Tuesday, December 07, 2010


In the current issue of the Australian newstand magazine "Ufologist" I review “UFOs – Generals, Pilots, and Government Officials go on the record”

From that review some quotes:

One of the great strengths of Leslie Kean’s book is the detailed presence of key players in the official French investigations of the UFO subject. There is Major General Denis Letty describing the birth and content of the 1999 COMETA report “UFOs and Defense: What should we prepare for?” This independent report from 13 retired generals, scientists, and space experts has a profound effect on official French investigations. It was also the catalyst for Leslie Kean’s entry into the UFO subject. The long time head of the official French UFO agency GEPAN – Jean-Jacques Velasco – describes the organisations activities and his own evolution in UFO thinking in “France and the UFO Question.” A major bonus for the book is the former head of CNES the French equivalent to NASA, and current chairman of the steering committee for GEIPAN (the current incarnation of GEPAN), Yves Sillard giving his own commentary and position on the UFO question. For him it is a matter “no longer in doubt.” He even wrote his own landmark book in 2007 (in French) “Unidentified Aerial Phenomena: A Challenge to Science.”

Another potent contribution comes from two prominent political scientists Dr. Alexander Wendt and Dr. Raymond Duvall – “Militant Agnosticism and the UFO Taboo.” This essay was based on their 2008 paper in the leading scholarly journal Political Theory – “Sovereignty and UFO” which gave a deep insight into why governments “systematically ignore the UFO phenomenon despite the overwhelming evidence for its existence.” For Leslie Kean’s book the authors incorporated the ideas from the 2008 paper into an excellent piece for non-academic readers with additional new material. This essay is particularly important. Apart from the impact of global sovereignty issues on the “taboo” associated with the UFO issue Wendt and Duvall conclude in a manner very close to my position, namely “what is needed above all else is a systematic science of UFOs, on the basis of which we might eventually be able to make informed judgements about them, as apposed to simply reiterating dogmas one way or the other.”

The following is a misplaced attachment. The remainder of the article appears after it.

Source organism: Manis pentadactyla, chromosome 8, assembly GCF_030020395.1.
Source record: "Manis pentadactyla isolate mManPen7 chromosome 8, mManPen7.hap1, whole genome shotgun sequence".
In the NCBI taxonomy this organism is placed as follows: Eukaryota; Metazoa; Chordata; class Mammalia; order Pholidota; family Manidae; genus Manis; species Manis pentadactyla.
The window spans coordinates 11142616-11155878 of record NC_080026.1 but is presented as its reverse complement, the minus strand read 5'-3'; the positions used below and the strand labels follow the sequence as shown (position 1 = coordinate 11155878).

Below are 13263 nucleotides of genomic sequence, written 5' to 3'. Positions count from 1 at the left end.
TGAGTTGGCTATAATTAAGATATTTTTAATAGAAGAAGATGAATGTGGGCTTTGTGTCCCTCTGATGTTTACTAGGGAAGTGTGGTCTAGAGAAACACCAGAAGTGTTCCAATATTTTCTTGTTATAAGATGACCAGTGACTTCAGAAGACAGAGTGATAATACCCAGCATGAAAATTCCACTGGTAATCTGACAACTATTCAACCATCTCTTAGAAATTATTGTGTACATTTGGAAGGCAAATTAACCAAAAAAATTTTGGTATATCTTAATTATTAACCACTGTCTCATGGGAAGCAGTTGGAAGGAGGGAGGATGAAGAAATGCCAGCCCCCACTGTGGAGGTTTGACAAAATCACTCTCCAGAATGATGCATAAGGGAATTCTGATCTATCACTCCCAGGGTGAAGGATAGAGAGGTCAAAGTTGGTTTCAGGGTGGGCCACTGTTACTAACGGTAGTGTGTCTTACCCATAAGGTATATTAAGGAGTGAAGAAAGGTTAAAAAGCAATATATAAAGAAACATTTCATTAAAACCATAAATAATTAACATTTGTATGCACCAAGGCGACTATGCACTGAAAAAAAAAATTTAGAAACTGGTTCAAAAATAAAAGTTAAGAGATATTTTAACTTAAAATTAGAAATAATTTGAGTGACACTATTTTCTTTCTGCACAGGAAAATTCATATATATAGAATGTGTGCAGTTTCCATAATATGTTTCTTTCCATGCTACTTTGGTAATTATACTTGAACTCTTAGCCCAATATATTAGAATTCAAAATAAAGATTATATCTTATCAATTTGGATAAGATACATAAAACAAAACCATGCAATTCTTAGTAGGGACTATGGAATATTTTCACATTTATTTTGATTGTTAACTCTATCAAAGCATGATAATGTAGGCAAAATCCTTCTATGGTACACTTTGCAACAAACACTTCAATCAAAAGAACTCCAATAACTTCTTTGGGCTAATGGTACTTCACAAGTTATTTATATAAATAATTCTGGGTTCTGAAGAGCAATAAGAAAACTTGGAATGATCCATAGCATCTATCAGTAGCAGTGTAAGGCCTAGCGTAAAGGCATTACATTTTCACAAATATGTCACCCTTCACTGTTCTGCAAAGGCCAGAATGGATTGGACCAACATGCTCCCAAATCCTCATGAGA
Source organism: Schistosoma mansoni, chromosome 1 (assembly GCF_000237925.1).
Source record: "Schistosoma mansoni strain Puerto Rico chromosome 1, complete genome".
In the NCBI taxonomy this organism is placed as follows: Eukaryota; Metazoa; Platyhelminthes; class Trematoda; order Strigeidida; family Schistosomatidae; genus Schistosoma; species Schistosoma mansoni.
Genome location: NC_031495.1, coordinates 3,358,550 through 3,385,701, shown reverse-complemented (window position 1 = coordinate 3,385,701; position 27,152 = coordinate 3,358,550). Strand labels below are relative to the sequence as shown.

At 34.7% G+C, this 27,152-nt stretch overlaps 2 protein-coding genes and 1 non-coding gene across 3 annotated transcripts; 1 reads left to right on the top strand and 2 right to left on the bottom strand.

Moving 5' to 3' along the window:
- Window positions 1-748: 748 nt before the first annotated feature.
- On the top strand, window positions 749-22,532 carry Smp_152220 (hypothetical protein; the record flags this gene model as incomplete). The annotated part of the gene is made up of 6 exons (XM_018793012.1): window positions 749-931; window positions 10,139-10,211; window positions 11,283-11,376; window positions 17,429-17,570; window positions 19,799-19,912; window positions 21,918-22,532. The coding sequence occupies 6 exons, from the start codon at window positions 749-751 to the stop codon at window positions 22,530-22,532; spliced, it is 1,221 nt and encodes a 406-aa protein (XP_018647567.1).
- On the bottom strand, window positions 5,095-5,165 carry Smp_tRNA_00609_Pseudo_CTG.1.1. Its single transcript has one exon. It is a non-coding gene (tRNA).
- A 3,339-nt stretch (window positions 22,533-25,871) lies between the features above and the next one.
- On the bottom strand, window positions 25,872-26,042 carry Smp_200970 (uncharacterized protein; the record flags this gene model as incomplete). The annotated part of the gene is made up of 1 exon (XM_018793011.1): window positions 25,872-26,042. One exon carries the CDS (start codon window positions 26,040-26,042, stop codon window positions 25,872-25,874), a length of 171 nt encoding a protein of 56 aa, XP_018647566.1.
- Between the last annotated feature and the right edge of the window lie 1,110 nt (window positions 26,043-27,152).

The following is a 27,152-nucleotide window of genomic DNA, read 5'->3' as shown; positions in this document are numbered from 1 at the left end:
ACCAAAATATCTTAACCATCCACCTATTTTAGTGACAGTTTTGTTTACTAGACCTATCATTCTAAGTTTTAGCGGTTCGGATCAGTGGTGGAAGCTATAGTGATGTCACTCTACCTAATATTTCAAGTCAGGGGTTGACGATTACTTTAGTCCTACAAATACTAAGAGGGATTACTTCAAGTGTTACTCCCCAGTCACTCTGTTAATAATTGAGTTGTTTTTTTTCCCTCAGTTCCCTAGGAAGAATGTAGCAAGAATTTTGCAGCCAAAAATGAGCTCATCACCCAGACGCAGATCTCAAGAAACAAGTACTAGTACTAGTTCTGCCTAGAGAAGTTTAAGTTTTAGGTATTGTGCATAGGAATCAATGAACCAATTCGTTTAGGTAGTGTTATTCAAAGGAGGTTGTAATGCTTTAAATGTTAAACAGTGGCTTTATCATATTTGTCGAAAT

Leslie Kean concludes in her important book in a similar vein arguing for a new agency to scientifically examine the UFO phenomenon in a more appropriate way. Indeed she responds to the standard sceptical argument that “extraordinary claims demand extraordinary evidence” with Budd Hopkins perceptive response: “An extraordinary phenomenon demands an extraordinary investigation.” Until that becomes a substantial part of the established mainstream response to the UFO phenomenon Leslie Kean’s book “UFOs” will stand as a powerful signpost in the argument for taking the UFO subject seriously. This book deserves to be read far and wide. It might just provide the catalyst for the turning point needed in this much maligned and neglected mystery.

Photo: Leslie Kean and me at Campbelltown, near Sydney in 2004. Courtesy of Peter Khoury


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